Photos of people who experience disabilities participating in various activities cover a board at the Disability Pride event at Soldotna Creek Park on Saturday, July 21, 2018 in Soldotna, Alaska. (Photo by Elizabeth Earl/Peninsula Clarion)

Photos of people who experience disabilities participating in various activities cover a board at the Disability Pride event at Soldotna Creek Park on Saturday, July 21, 2018 in Soldotna, Alaska. (Photo by Elizabeth Earl/Peninsula Clarion)

Kenai Peninsula residents gather for Disability Pride event

With a live band, facepainting, food trucks and peals of laughter as kids made their way down a broad slip and slide, Soldotna Creek Park looked like any other barbecue and party during the Disabliity Pride event Saturday.

And that was part of the point. Patterned after the LGBTQ pride events held worldwide in June, Disability Pride events are held in cities across the country and seek to celebrate people who experience disabilities of all kinds in fellowship with people without disabilities.

Stalls hosted by Frontier Community Services, Peninsula Community Health Services, the Independent Living Center and other organizations lined the edge of the park, offering everything from educational literature to cupcake walks. The pride events across the country focus on the social model of disability, a care model that integrates people who experience disabilities into the community rather than treating them as having an illness, according to National Council on Independent Living, which advocates for independent living for people with disabilities.

“It’s really about getting out here and being visible,” said Maggie Winston, one of the organizers of Saturday’s event and a member of Gov. Bill Walker’s Council on Disabilities and Special Education. “It’s about independence in whatever way that means for you.”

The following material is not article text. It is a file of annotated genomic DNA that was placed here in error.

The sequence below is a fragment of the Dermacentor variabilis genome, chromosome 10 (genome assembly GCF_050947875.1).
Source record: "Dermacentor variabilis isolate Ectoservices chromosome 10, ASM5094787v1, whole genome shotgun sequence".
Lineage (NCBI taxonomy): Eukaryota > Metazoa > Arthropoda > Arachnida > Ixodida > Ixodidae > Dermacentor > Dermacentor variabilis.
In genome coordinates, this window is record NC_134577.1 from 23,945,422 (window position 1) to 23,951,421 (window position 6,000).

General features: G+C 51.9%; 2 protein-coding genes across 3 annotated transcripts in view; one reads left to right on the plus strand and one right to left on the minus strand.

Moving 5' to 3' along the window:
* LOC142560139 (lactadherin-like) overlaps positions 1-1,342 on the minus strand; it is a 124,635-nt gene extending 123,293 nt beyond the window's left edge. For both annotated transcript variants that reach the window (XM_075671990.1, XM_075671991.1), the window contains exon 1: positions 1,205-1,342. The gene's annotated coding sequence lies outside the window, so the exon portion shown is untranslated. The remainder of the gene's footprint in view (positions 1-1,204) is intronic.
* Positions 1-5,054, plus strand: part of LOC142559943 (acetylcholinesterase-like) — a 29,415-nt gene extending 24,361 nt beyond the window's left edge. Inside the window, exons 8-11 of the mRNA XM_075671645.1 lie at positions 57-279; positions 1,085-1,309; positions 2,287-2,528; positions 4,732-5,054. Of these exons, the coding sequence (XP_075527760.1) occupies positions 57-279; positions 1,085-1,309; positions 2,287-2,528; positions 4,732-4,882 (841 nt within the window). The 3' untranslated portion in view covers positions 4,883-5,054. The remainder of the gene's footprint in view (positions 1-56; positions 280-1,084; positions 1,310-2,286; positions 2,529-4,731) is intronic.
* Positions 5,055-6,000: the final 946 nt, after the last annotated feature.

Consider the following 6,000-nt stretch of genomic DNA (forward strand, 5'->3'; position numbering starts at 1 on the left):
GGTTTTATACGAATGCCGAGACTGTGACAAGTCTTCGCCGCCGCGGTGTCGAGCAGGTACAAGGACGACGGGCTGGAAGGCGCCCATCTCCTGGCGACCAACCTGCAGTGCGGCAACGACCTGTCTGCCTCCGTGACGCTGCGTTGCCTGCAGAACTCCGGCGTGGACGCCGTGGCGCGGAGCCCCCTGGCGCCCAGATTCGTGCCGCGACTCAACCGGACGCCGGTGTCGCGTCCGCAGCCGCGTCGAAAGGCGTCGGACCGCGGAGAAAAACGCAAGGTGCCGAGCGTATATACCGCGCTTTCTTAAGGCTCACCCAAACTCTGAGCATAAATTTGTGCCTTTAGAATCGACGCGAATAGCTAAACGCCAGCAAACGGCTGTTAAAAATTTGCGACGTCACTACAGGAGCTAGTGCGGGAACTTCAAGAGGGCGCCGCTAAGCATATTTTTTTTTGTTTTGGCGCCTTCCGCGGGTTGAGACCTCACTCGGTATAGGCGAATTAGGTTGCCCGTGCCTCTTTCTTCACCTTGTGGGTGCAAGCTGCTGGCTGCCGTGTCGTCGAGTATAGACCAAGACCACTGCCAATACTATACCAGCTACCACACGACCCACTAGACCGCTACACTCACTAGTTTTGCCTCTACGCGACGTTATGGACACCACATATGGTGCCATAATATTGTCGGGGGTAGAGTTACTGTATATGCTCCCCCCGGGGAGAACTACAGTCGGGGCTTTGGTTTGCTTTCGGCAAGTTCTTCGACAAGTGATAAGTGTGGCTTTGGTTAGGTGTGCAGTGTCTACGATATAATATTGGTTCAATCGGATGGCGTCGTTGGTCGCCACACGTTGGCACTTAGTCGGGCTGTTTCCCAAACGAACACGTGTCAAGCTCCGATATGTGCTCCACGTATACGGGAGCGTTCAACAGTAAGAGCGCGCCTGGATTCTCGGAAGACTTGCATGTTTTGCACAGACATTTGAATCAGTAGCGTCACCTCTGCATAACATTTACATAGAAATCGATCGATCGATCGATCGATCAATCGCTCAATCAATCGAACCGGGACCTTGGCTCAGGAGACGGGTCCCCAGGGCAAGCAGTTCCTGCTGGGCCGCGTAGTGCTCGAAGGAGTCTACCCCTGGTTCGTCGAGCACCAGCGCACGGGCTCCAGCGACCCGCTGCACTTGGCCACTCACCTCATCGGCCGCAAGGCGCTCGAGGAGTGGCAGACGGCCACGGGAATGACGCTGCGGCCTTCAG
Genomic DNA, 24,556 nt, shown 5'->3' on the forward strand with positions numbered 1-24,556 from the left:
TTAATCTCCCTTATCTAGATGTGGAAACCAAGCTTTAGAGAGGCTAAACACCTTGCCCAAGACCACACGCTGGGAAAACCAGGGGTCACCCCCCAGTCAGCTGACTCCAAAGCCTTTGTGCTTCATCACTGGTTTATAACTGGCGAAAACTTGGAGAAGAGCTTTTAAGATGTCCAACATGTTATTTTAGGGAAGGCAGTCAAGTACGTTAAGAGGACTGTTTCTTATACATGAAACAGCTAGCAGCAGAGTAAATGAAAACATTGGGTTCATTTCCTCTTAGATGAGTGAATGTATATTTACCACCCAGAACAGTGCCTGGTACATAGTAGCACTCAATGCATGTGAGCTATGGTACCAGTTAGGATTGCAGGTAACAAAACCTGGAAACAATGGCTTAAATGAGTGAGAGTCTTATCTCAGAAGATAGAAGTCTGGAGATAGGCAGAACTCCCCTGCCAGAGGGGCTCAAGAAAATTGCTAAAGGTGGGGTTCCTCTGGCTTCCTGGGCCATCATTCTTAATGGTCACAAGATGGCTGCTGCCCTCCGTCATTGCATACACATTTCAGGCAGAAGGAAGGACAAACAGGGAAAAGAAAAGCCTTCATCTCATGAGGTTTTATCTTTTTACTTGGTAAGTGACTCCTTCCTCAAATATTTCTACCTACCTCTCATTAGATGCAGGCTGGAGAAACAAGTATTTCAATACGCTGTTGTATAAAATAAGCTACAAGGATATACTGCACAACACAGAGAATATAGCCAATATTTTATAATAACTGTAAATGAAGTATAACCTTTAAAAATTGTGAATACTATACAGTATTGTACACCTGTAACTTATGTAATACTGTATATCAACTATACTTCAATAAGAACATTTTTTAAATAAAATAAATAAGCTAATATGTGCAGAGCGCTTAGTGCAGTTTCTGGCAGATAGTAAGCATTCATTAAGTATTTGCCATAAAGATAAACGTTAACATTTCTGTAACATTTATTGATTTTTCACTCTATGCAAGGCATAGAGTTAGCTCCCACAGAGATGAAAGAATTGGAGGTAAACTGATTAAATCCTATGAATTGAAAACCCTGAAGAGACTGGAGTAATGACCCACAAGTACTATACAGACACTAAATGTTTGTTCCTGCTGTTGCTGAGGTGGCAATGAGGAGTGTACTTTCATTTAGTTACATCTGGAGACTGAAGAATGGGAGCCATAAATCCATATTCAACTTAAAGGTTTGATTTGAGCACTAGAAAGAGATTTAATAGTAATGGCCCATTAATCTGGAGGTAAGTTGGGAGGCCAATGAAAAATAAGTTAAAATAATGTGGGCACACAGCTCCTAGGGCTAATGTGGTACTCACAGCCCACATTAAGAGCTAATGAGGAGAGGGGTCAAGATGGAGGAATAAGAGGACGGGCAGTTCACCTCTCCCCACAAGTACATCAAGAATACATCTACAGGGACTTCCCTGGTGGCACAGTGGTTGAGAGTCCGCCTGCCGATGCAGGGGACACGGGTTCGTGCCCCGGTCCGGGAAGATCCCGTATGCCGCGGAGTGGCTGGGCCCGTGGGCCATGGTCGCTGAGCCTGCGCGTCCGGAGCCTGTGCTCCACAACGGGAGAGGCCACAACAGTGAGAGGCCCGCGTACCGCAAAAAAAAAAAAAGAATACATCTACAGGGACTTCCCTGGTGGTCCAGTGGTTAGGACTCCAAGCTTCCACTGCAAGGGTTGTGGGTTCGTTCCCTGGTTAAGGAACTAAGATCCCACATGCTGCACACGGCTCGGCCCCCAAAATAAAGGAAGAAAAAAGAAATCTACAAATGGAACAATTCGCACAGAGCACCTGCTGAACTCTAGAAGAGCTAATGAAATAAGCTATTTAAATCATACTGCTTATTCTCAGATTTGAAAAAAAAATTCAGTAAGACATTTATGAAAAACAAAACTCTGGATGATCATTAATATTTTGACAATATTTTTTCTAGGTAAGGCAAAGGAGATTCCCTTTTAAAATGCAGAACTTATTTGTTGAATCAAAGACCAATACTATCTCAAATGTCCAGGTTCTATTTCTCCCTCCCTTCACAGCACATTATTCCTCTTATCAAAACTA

Having pride in oneself is an important factor in confidence, Winston said — people who experience disabilities can love themselves and take pride in their bodies and minds the same way everyone else can.

Frontier Community Services, which provides assistance for individuals who experience disabilities, encourages people to build support and network with each other within groups. Beth Weeks, the program manager for Frontier Community Services’ behavioral health, said the organization coordinated a field trip with group of people to Fur Rondy in Anchorage this winter. The people in the group experienced a variety of different disabilities and learned from each other, forming relationships, she said.

“We’re going on a three-day camping trip (as a group) soon too,” she said.

In front of the Frontier Community Services tent stood a sign covered in photos adorned with iterations of one phrase: “I can.”

Reach Elizabeth Earl at

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